4. Does it really work?
There is definitely a learning curve to using Samsung Pay. Not just for you, the customer, but more importantly the store clerks behind the payment counter.
When making a payment, you need to make sure the phone is aligned with the credit card slot on the machine (usually to the left). This being done properly, the transaction goes through within a couple of seconds.
This exercise is a lot easier with the wireless credit card machines that the waiters carry around with them.
But if you happen to encounter a store clerk with a wired machine behind the counter, get ready for an interesting experience. The store woman won’t be amused if you just reach your hand over the counter and try to get frisky with her credit card machine.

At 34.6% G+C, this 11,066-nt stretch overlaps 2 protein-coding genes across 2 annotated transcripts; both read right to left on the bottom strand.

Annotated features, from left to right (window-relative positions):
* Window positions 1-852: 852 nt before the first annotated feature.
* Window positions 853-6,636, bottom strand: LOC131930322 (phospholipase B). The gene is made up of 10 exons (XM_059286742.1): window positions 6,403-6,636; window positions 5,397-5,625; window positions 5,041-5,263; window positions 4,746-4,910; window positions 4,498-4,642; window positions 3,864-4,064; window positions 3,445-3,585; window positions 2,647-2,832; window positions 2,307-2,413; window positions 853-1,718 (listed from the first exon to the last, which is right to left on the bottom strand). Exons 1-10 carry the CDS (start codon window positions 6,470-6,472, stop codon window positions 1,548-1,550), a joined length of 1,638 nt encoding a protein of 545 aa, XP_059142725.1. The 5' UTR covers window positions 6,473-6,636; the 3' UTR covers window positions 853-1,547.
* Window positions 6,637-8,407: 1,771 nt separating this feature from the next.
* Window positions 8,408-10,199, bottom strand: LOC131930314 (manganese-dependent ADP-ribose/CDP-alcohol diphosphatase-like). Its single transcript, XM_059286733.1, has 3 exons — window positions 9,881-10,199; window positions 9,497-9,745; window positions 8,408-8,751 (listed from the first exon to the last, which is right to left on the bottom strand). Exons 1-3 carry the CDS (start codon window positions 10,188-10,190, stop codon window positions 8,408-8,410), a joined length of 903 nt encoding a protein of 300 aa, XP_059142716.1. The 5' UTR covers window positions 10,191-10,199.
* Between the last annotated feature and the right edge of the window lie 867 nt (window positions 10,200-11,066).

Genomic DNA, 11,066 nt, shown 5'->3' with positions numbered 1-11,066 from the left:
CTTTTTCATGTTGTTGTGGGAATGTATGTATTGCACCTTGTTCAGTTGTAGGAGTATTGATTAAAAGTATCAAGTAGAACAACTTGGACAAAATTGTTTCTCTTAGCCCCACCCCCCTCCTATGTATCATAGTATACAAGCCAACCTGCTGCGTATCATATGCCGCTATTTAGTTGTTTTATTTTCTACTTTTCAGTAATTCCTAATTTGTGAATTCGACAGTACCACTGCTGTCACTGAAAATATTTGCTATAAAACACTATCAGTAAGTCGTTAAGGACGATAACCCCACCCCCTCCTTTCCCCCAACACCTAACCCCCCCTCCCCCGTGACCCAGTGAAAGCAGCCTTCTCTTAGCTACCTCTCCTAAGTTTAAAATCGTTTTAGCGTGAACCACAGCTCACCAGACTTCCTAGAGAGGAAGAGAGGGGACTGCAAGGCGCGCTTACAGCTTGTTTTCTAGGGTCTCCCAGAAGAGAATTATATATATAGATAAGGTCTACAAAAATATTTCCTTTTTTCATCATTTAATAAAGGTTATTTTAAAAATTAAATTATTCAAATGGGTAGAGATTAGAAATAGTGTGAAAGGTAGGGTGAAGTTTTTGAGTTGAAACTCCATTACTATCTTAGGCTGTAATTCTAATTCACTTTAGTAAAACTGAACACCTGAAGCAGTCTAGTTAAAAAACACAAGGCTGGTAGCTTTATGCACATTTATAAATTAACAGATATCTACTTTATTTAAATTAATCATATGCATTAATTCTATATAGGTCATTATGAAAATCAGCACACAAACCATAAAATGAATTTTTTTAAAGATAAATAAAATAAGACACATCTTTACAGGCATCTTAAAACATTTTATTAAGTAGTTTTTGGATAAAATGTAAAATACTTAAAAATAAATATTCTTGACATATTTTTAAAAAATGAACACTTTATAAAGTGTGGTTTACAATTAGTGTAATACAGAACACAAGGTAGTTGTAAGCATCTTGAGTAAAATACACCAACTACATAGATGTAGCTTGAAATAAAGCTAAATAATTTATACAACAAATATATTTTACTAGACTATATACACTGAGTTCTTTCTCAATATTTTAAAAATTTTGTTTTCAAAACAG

If you hand your phone to her, she will point the phone in the general direction of the machine and when it doesn’t work, look at you disapprovingly, while you try to explain with words and gestures, what she is doing wrong.
In the early adoption days, there will also be a lot of stores that will tell you they don’t support this functionality and discourage you from trying. They probably think you are trying to use a NFC chip payment system on normal a credit card machine.
But when it works, you will leave them looking impressed, confused and worried, all at the same time.
These are all expected social challenges associated with new product launches.
I am happy to report that the technology applied by Samsung, in itself, works flawlessly.
I’ve personally tried testing Samsung Pay in cabs, cinemas, restaurants, megastores and smaller outlets. It has worked every single time!